A new gel-filled cap has helped to reduce hair loss caused by chemotherapy in 80% of patients, a hospital said.
The cap has helps reduce hair loss caused by chemotherapy
Norfolk and Norwich University Hospital said the Chemocap was designed to cool the patient's scalp to prevent damage caused by chemotherapy drugs.
The cap is cooled and worn 15 minutes before treatment, during the process and for up to one hour after.
Up to 48 caps are available at the hospital for patients undergoing chemotherapy.
One of the first patients to benefit from the cap is Jane Billings, a 46-year-old mother of two from Newton Flotman, Norfolk, who underwent a mastectomy for breast cancer in June.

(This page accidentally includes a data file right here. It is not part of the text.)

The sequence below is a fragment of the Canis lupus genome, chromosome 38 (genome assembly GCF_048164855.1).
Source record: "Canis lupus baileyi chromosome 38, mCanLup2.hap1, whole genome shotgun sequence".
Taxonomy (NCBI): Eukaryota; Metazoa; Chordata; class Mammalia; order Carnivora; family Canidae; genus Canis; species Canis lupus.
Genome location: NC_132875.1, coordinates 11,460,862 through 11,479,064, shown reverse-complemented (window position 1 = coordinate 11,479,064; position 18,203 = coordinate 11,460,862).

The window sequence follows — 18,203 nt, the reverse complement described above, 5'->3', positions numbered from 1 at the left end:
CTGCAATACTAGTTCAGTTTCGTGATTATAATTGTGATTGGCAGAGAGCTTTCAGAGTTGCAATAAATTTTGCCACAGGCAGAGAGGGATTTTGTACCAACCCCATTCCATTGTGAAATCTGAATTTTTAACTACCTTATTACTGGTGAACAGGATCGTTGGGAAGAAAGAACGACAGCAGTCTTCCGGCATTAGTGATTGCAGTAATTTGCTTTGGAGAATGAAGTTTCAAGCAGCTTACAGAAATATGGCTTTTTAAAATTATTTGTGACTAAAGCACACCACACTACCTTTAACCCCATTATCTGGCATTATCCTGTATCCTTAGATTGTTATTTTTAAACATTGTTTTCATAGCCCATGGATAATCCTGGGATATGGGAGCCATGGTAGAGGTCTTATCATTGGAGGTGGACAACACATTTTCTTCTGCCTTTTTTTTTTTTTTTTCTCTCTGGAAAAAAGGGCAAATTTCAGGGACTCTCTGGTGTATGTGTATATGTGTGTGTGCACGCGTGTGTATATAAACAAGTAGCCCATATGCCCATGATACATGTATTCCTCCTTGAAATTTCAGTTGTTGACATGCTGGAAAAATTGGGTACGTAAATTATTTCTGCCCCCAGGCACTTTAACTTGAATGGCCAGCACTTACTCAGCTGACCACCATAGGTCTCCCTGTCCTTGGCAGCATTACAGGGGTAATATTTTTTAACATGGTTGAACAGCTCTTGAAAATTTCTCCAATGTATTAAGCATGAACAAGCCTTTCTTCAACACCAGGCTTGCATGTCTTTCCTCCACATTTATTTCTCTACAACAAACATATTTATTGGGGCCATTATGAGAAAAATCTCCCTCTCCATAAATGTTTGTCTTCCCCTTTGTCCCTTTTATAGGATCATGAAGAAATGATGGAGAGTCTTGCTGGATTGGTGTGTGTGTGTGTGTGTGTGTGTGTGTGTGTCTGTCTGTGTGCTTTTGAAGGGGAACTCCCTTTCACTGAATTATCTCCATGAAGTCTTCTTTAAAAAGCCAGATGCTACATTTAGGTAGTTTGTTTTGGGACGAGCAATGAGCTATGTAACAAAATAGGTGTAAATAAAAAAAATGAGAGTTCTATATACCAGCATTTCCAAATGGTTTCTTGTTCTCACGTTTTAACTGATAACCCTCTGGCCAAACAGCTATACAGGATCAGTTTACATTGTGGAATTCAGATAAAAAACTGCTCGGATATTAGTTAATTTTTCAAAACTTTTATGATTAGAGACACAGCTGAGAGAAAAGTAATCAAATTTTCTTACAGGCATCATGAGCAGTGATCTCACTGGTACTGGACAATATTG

She said that three weeks into her treatment she had managed to keep most of her hair.
"As soon as I was offered chemotherapy I was concerned about losing my hair. Then the breast nurse suggested I try the Chemocap and I was happy to give it a go," she said.
"It's a little uncomfortable because it feels very cold, particularly round the ears, but that's a small price to pay for keeping my hair."
Consultant oncologist, Daniel Epurescu, said: "We're delighted to be able to offer the Chemocap to our patients as the psychological impact of losing your hair from cancer treatment can be very distressing."
But Dr Epurescu said the cap is not suitable for all patients.